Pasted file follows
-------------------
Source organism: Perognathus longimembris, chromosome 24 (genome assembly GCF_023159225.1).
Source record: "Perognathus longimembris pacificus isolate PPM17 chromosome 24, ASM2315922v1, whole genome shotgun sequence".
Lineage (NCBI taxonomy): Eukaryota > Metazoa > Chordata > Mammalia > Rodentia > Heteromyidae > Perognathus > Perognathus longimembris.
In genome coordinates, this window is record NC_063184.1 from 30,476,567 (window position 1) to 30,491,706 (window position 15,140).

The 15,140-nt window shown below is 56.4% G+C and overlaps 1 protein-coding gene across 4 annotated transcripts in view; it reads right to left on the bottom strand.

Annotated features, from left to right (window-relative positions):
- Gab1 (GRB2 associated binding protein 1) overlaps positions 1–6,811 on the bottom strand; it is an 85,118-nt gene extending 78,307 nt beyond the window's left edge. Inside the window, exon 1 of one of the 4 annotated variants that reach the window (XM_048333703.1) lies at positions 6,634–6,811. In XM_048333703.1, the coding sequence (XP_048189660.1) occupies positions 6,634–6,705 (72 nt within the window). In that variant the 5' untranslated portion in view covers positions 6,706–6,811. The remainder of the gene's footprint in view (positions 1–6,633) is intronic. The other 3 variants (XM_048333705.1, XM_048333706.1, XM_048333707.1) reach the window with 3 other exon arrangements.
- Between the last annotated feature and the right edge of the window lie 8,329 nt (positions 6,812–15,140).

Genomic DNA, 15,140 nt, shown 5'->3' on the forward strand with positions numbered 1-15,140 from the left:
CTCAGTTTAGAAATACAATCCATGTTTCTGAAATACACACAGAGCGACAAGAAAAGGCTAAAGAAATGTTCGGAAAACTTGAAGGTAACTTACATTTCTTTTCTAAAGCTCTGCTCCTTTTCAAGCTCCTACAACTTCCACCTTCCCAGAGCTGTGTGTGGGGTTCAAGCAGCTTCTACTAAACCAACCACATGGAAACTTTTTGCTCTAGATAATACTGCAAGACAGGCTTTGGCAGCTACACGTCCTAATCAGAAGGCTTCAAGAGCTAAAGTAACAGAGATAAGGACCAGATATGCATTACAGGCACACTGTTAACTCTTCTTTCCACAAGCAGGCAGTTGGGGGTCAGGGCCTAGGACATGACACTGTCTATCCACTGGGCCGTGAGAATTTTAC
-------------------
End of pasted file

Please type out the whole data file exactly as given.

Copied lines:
Source organism: Perognathus longimembris, chromosome 24 (genome assembly GCF_023159225.1).
Source record: "Perognathus longimembris pacificus isolate PPM17 chromosome 24, ASM2315922v1, whole genome shotgun sequence".
Lineage (NCBI taxonomy): Eukaryota > Metazoa > Chordata > Mammalia > Rodentia > Heteromyidae > Perognathus > Perognathus longimembris.
In genome coordinates, this window is record NC_063184.1 from 30,476,567 (window position 1) to 30,491,706 (window position 15,140).

The 15,140-nt window shown below is 56.4% G+C and overlaps 1 protein-coding gene across 4 annotated transcripts in view; it reads right to left on the bottom strand.

Annotated features, from left to right (window-relative positions):
- Gab1 (GRB2 associated binding protein 1) overlaps positions 1–6,811 on the bottom strand; it is an 85,118-nt gene extending 78,307 nt beyond the window's left edge. Inside the window, exon 1 of one of the 4 annotated variants that reach the window (XM_048333703.1) lies at positions 6,634–6,811. In XM_048333703.1, the coding sequence (XP_048189660.1) occupies positions 6,634–6,705 (72 nt within the window). In that variant the 5' untranslated portion in view covers positions 6,706–6,811. The remainder of the gene's footprint in view (positions 1–6,633) is intronic. The other 3 variants (XM_048333705.1, XM_048333706.1, XM_048333707.1) reach the window with 3 other exon arrangements.
- Between the last annotated feature and the right edge of the window lie 8,329 nt (positions 6,812–15,140).

Genomic DNA, 15,140 nt, shown 5'->3' on the forward strand with positions numbered 1-15,140 from the left:
CTCAGTTTAGAAATACAATCCATGTTTCTGAAATACACACAGAGCGACAAGAAAAGGCTAAAGAAATGTTCGGAAAACTTGAAGGTAACTTACATTTCTTTTCTAAAGCTCTGCTCCTTTTCAAGCTCCTACAACTTCCACCTTCCCAGAGCTGTGTGTGGGGTTCAAGCAGCTTCTACTAAACCAACCACATGGAAACTTTTTGCTCTAGATAATACTGCAAGACAGGCTTTGGCAGCTACACGTCCTAATCAGAAGGCTTCAAGAGCTAAAGTAACAGAGATAAGGACCAGATATGCATTACAGGCACACTGTTAACTCTTCTTTCCACAAGCAGGCAGTTGGGGGTCAGGGCCTAGGACATGACACTGTCTATCCACTGGGCCGTGAGAATTTTAC